When Nichole says that Dolores is lucky (171) and adults tell Nichole that she is lucky, they are referring to the fact that they are both alive. In the midst of tragedy, survivors and witnesses alike seek solace in much smaller pleasures that they would take for granted otherwise. For example, Mitchell Stephens, Esquire, interpreted luck differently than Nichole or Dolores. Rather than being personally affected by the incident, he enters as part of the aftermath. He is neither a victim nor survivor, but he does play a role in the sweet hereafter. As an attorney, he hoped to be a part of the solution for Sam Dent. As a thrill-seeker, Mitchell finds it difficult to find a case that fills him with “an intensity and focus that makes me feel more alive then than at any other time” (121). When he stumbles upon the school bus tragedy of Sam Dent, he begins his search for people to represent, particular those with anger that he can channel in the courtroom. He is a brilliant man, but selective when it comes to his cases and whom he represents. When he meets the Walker family, he relishes in their anger and utilizes it to work in favor for his case. To Mitchell, it was “a happy start for me, a lucky break” (105). This is what luck typically looks like: something that makes a job easier or life more comfortable. Neither Mitchell nor Nichole is portrayed as the “lucky one” in the novel. Rather, they are, as Nichole states, both lucky and unlucky (189). Mitchell, of course, is luckier in the sense that he has not suffered Nichole’s pain. Although he does suffer emotionally at the news that his drug-addict daughter has been diagnosed with AIDS, he still has a life of his own to live. A town in recovery of such negative circumstances views a fourteen year-old life, however broken, as proof that life moves on.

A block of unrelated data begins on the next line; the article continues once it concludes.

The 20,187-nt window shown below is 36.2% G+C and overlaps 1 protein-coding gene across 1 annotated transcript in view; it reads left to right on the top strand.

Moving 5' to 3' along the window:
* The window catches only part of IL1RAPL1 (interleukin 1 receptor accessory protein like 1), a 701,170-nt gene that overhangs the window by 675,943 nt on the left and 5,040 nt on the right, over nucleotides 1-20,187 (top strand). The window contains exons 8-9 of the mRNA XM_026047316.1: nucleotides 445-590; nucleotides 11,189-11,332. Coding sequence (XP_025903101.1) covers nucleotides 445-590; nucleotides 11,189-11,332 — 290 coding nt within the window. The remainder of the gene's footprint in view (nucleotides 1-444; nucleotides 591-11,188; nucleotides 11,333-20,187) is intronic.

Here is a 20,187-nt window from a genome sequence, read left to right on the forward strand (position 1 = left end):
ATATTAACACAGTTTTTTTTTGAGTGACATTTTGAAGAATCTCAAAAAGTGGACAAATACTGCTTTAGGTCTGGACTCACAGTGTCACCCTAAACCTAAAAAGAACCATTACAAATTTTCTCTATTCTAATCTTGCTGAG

The ambiguity of luck allows for a choice in how one responds to his or her luck. This is something Nichole struggles with. “I looked at my picture of Einstein. What would he have done, if he’d been in an accident and been lucky like me?” (187). The sweet hereafter of the incident is influenced largely by the choices the characters make in responding to their luck, or lack thereof. Out of all four primary characters, Billy Ansel is the only one whose chapter does not mention the word luck. Billy is a widower in addition to losing his two children in the accident. He, like Nichole, has suffered so much that luck seems nonexistent. They differ in that Nichole recognizes the little luck that she has (171), while Billy lingers in despair. He decides that “the only reality was death” (80). Although Billy’s glass may appear more half-empty than half-full, the choice to believe in life is always there. His only reality is death not because life ceases to exist, but because this is the only outlook he accepts as true. Mitchell takes the concept of choice, as it applies to luck, a step further. He believes that choice not only impacts the sweet hereafter in responding to luck, but also the incident itself. The accident, according to Mitchell, is not a matter of good or bad luck—it must be someone’s fault. While Billy does not believe he has any good luck, Mitchell denies its presence, stating “It wasn’t an ‘accident’ at all. There are no accidents” (91). He insists that luck is a matter of choice, and that in order for an incident as unfortunate as the school bus crash, someone, whether it was Dolores Driscoll or the bus company, had to have made a wrong choice along the way.
The Sweet Hereafter explores the aftermath of tragedy, which is exactly why luck is a recurring motif. As the characters recover from the emotional pain of the accident, they search for any trace of luck in their lives, even if their only luck is life itself. Rediscovering their luck allows them to rediscover their lives. The “sweet hereafter” of the accident is the period of time in which they heal from the unlucky trauma and rediscover the simple luck found in simply being alive, because sometimes that is the only hope.